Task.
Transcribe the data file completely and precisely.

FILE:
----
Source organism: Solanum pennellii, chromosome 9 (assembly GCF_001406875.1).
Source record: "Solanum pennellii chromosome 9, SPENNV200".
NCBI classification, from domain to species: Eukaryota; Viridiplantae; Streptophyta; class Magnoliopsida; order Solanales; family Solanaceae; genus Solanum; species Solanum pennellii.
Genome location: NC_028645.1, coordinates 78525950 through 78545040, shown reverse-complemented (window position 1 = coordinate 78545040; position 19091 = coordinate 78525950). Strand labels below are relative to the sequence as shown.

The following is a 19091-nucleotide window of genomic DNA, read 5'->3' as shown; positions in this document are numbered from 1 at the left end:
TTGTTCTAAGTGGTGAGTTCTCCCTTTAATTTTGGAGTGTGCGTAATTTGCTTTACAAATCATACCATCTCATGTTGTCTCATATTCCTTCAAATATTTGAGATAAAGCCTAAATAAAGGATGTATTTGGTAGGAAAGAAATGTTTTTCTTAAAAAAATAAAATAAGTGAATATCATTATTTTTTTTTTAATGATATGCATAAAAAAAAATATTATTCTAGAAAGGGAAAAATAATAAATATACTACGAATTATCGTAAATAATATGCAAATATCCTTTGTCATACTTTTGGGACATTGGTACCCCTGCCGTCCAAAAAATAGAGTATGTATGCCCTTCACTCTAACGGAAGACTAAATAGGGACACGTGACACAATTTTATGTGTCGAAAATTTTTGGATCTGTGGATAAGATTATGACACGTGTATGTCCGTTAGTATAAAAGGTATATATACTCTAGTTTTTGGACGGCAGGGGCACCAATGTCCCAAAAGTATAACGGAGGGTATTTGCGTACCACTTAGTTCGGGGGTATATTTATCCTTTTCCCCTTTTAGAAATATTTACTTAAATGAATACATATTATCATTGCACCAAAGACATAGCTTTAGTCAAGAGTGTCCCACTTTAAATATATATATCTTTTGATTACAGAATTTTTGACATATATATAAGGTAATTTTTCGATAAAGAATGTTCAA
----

Source organism: Solanum pennellii, chromosome 9 (assembly GCF_001406875.1).
Source record: "Solanum pennellii chromosome 9, SPENNV200".
NCBI classification, from domain to species: Eukaryota; Viridiplantae; Streptophyta; class Magnoliopsida; order Solanales; family Solanaceae; genus Solanum; species Solanum pennellii.
Genome location: NC_028645.1, coordinates 78525950 through 78545040, shown reverse-complemented (window position 1 = coordinate 78545040; position 19091 = coordinate 78525950). Strand labels below are relative to the sequence as shown.

The following is a 19091-nucleotide window of genomic DNA, read 5'->3' as shown; positions in this document are numbered from 1 at the left end:
TTGTTCTAAGTGGTGAGTTCTCCCTTTAATTTTGGAGTGTGCGTAATTTGCTTTACAAATCATACCATCTCATGTTGTCTCATATTCCTTCAAATATTTGAGATAAAGCCTAAATAAAGGATGTATTTGGTAGGAAAGAAATGTTTTTCTTAAAAAAATAAAATAAGTGAATATCATTATTTTTTTTTTAATGATATGCATAAAAAAAAATATTATTCTAGAAAGGGAAAAATAATAAATATACTACGAATTATCGTAAATAATATGCAAATATCCTTTGTCATACTTTTGGGACATTGGTACCCCTGCCGTCCAAAAAATAGAGTATGTATGCCCTTCACTCTAACGGAAGACTAAATAGGGACACGTGACACAATTTTATGTGTCGAAAATTTTTGGATCTGTGGATAAGATTATGACACGTGTATGTCCGTTAGTATAAAAGGTATATATACTCTAGTTTTTGGACGGCAGGGGCACCAATGTCCCAAAAGTATAACGGAGGGTATTTGCGTACCACTTAGTTCGGGGGTATATTTATCCTTTTCCCCTTTTAGAAATATTTACTTAAATGAATACATATTATCATTGCACCAAAGACATAGCTTTAGTCAAGAGTGTCCCACTTTAAATATATATATCTTTTGATTACAGAATTTTTGACATATATATAAGGTAATTTTTCGATAAAGAATGTTCAA